A report from Ohio’s prison departmentsays two guards falsified logs that documented the observation of Ariel Castro, who pleaded guilty to kidnapping three women and holding them hostage in his Cleveland house for nearly a decade.
Castro killed himself in his jail cell shortly after he was sentenced to life in prison plus 1,000 years. He made a sickening statement in court during sentencing in which he appeared to blame the victims for their ordeal.
Prison guards were supposed to be checking on Castro, who was in protective custody, every 30 minutes.
But the Ohio Department of Rehabilitation and Correction’s report says video shows that guards neglected to check on Castro at least eight times the afternoon and evening before his suicide, according to the AP.
There were warning signs that Castro was suicidal. Investigators found a 2004 suicide note in his home in which he wrote about his lack of remorse for his crimes and wanting to kill himself.
Psychologists have said that his suicide only served to hurt the victims, deprive them of justice, and show them that Castro was still in control of his own fate.
The state’s report reveals that officials are still unsure exactly how Castro died. From the report:
He was found in his cell with a Bible open to John chapters 2 and 3. Additionally, he had pictures of his family out and arranged in a poster-board fashion. He was hanging from a hinge in the window of his cell by a sheet wrapped around his neck. His pants and underwear were pulled down to his ankles. The relevance of this finding is unclear. These facts, however, were relayed to the Ohio State Highway Patrol for consideration of the possibility of auto-erotic asphyxiation. No other immediate observations about the scene led to conclusions about the motivation for the self-inflicted death.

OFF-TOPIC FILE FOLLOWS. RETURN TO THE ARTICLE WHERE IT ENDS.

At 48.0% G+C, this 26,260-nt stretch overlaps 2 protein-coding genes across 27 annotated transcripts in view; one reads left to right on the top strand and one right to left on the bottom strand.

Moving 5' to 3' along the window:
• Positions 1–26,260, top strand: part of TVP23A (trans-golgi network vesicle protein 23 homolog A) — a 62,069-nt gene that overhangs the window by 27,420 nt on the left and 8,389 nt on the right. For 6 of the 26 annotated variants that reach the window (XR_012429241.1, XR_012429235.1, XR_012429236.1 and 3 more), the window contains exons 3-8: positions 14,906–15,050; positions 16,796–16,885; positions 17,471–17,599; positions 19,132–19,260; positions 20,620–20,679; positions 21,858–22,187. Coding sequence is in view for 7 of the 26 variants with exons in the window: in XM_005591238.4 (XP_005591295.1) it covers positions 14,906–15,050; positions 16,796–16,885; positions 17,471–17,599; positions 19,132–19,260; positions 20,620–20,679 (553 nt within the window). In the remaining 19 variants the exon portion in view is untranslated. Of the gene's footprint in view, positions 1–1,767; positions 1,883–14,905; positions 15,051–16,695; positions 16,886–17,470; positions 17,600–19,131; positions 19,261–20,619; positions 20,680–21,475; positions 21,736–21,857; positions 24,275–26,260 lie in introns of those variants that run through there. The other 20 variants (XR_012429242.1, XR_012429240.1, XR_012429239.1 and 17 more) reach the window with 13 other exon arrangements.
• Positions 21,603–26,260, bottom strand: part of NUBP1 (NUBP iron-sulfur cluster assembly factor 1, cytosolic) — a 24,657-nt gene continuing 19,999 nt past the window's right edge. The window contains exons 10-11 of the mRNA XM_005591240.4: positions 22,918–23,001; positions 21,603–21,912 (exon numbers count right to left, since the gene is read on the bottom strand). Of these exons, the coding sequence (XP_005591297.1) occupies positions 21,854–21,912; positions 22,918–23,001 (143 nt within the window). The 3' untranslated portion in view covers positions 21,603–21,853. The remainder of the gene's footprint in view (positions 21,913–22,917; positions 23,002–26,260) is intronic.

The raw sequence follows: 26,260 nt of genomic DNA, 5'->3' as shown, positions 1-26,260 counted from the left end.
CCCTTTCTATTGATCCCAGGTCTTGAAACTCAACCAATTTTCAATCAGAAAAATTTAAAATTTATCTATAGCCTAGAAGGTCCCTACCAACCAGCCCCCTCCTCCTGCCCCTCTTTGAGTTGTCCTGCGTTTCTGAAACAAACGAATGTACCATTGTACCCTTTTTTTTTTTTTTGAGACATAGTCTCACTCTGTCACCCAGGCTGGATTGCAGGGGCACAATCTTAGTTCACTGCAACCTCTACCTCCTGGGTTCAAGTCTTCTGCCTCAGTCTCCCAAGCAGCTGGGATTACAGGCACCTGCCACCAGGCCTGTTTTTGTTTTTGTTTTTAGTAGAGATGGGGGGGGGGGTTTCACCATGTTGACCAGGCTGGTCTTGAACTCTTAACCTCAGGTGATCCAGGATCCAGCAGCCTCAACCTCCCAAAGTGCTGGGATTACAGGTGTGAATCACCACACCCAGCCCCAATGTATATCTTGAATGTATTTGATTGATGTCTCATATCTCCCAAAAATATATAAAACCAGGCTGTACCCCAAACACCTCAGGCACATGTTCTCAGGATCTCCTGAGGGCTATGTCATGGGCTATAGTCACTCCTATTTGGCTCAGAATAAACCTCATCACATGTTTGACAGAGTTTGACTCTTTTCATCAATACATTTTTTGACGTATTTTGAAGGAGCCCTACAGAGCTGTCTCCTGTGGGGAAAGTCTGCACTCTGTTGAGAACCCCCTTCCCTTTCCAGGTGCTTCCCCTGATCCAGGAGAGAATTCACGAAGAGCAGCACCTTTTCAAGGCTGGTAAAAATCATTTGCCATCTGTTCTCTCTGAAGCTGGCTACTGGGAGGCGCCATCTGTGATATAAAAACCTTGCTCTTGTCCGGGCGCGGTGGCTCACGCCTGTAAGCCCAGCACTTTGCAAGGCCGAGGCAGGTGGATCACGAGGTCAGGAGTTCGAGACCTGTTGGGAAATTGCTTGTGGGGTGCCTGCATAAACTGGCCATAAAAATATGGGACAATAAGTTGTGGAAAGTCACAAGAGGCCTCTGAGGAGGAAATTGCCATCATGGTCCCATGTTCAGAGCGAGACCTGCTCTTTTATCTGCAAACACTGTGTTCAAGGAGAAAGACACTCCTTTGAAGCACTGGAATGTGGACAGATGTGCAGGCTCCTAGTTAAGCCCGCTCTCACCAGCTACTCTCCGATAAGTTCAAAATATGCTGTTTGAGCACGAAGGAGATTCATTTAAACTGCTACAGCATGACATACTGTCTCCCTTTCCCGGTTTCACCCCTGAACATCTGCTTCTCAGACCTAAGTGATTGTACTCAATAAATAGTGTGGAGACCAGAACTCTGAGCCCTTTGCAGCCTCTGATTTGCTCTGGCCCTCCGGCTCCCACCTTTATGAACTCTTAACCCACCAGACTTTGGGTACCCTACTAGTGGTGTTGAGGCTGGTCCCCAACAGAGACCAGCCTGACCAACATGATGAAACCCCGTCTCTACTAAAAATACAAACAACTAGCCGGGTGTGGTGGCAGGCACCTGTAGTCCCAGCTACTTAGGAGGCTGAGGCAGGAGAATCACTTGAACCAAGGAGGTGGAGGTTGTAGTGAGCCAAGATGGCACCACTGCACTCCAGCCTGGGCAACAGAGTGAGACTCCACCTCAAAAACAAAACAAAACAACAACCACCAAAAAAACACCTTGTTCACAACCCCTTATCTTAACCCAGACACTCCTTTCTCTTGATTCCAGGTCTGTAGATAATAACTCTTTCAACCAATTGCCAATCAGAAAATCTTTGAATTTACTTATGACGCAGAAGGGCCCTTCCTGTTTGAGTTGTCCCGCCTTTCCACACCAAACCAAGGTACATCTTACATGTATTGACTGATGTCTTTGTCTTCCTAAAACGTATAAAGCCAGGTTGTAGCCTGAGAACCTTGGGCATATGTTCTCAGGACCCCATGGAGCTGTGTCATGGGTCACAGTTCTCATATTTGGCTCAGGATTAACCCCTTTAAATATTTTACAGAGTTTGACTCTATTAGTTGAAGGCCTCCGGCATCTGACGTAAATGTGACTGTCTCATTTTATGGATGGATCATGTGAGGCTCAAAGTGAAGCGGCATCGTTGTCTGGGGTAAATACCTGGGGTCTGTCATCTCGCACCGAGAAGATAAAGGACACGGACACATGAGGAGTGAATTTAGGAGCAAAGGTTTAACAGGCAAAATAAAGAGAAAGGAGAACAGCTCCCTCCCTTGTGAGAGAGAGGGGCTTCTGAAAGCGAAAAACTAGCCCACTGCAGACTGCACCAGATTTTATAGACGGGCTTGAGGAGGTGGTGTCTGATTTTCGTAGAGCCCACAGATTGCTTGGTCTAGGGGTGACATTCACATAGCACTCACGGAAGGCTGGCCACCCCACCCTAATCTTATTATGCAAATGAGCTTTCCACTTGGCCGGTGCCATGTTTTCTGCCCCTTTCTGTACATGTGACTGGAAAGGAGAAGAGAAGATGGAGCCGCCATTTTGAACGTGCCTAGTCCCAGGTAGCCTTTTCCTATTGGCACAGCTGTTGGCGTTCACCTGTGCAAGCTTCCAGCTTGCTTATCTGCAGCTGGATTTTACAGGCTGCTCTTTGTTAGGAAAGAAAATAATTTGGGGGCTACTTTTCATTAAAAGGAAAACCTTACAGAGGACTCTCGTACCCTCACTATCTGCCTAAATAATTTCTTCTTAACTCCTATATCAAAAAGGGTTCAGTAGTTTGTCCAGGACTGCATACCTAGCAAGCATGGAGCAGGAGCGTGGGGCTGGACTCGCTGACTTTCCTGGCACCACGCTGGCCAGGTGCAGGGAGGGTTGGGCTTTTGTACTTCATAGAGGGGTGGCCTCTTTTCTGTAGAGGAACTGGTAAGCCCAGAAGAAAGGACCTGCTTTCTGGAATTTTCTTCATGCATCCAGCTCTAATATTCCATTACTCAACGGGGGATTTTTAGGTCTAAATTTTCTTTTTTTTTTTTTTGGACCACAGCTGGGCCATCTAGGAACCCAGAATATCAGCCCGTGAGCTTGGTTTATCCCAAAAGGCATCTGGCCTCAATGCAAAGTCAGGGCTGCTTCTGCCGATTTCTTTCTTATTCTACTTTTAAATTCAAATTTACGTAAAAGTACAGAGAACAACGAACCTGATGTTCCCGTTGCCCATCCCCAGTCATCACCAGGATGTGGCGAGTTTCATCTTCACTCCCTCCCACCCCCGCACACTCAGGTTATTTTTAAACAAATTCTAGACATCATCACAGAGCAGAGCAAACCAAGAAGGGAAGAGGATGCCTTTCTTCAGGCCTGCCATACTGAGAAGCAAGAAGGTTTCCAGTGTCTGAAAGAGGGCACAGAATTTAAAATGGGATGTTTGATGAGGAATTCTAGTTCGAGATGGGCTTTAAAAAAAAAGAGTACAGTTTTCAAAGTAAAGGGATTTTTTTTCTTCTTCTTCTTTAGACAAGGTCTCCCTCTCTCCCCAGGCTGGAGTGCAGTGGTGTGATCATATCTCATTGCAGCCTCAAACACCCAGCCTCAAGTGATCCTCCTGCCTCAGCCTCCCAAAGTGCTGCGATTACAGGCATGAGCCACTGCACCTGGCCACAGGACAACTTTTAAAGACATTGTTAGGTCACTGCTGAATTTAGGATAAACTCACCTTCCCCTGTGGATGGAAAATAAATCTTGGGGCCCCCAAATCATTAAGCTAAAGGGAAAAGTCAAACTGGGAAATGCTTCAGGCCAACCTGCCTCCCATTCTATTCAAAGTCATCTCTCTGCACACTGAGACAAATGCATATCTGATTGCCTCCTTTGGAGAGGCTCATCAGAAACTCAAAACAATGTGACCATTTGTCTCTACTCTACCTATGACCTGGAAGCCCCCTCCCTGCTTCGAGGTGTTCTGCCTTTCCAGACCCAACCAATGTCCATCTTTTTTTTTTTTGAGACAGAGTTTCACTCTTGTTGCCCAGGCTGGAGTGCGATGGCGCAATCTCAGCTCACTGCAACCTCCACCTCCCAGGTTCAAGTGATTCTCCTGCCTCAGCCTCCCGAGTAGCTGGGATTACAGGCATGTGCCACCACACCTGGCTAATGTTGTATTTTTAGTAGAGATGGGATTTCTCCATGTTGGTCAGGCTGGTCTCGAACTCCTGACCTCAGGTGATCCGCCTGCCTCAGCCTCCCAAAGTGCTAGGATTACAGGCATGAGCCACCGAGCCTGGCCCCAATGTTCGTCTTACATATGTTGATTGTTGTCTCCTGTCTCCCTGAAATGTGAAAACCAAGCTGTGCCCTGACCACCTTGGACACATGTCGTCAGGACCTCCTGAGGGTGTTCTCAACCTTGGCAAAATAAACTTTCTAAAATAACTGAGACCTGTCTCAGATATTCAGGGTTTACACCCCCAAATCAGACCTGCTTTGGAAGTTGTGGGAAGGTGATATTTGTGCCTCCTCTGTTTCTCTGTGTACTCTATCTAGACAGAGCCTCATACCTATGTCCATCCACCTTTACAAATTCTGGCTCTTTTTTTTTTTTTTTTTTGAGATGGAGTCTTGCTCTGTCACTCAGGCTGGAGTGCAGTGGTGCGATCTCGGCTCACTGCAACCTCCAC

This isn’t the first high-profile suicide to happen in Ohio prisons, according to The Columbus Dispatch. A death row inmate killed himself in August, three days before his execution date. Now, the state is paying a national expert on inmate suicides to come in and assess procedures at the prisons.
In addition to guards neglecting to make rounds to checking on Castro, prison officials failed to show him the required suicide video during his prison orientation, and investigators weren’t able to find documentation of Castro’s initial mental health screening, according to the report.
The two guards who were supposed to be watching Castro on the night of his death have been on administrative leave since the investigation began, according to 10TV in Columbus.
The DRC’s full report is embedded below:
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